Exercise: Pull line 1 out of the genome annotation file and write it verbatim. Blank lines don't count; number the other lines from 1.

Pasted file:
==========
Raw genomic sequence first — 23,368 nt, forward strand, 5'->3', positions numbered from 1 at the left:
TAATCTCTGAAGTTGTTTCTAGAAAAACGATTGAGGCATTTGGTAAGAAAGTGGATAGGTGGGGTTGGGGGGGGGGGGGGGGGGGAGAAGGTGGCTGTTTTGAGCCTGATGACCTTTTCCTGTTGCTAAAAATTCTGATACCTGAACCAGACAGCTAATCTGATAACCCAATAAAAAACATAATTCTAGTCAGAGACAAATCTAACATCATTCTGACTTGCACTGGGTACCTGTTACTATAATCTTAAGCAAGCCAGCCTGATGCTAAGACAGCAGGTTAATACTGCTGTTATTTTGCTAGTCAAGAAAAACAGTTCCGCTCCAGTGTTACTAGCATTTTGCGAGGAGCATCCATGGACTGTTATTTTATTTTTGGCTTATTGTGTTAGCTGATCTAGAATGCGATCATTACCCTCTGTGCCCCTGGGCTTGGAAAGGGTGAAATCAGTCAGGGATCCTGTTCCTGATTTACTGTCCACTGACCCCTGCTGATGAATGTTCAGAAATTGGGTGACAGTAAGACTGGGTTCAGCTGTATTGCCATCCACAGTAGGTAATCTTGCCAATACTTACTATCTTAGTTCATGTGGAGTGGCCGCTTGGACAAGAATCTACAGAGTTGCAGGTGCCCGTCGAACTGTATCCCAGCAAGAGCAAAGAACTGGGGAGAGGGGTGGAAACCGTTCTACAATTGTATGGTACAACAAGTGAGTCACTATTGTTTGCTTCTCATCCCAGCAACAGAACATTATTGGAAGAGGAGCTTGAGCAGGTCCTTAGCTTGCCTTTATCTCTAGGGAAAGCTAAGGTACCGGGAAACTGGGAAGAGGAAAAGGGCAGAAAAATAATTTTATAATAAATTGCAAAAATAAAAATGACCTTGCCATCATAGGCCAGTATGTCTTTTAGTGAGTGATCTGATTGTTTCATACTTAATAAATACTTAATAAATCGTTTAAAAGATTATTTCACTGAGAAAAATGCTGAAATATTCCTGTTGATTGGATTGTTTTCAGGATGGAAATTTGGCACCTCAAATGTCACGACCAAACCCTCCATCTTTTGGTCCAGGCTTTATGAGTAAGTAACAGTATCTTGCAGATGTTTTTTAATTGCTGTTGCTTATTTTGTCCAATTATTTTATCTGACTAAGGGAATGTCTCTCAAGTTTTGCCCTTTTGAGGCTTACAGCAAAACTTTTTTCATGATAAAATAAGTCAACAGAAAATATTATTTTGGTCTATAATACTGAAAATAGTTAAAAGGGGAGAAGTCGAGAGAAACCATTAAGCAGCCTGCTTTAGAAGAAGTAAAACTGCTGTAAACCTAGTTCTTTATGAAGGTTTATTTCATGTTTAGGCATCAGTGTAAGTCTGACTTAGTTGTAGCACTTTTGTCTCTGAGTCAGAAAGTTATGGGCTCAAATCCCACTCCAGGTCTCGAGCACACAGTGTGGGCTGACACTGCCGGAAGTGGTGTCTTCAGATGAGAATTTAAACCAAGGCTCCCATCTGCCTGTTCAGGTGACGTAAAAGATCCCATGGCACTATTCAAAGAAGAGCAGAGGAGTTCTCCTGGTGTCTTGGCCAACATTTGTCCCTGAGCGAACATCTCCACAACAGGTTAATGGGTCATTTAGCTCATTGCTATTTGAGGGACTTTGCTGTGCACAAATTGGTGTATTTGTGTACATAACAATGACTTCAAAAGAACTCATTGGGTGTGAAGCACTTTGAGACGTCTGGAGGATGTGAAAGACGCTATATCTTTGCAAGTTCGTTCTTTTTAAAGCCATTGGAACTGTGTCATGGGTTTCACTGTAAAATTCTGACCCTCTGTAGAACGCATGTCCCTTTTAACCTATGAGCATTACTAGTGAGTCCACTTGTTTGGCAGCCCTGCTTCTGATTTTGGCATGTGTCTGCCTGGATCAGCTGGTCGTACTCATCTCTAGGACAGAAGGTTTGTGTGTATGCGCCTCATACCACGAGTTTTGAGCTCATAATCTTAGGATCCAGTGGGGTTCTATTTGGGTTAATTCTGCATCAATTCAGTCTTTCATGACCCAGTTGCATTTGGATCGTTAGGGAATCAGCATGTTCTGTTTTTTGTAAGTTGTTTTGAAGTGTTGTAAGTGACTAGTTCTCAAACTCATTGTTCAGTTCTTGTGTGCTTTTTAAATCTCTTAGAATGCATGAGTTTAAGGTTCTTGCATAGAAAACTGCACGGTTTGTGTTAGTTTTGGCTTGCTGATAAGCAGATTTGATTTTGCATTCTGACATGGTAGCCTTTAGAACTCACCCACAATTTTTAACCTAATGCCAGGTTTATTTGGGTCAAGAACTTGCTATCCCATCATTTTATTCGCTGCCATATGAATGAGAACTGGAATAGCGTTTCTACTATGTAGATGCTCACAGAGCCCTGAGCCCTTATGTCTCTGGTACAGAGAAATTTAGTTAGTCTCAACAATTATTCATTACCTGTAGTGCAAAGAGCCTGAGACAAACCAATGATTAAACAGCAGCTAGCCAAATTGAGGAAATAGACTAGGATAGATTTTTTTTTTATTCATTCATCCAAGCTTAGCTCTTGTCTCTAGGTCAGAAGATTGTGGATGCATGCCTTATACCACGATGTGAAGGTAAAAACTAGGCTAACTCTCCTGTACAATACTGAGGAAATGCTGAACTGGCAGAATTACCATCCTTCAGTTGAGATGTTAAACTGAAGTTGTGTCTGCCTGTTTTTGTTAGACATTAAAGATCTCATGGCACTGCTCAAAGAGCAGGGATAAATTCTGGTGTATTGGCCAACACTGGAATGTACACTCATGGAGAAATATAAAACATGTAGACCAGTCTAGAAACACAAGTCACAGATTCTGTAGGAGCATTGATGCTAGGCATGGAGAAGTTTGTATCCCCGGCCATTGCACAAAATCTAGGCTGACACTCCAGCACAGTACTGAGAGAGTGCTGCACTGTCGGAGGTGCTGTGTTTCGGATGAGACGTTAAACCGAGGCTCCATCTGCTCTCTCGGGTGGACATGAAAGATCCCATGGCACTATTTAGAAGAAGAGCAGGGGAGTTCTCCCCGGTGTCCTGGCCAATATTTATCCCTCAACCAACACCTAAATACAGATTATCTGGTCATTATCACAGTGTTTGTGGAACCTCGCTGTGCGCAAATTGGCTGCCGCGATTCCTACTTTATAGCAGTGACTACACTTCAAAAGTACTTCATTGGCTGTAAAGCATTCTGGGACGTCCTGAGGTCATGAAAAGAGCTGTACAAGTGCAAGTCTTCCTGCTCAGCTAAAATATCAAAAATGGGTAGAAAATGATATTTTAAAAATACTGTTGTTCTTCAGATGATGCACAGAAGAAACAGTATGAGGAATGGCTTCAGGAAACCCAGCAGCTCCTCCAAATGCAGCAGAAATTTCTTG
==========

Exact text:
Raw genomic sequence first — 23,368 nt, forward strand, 5'->3', positions numbered from 1 at the left: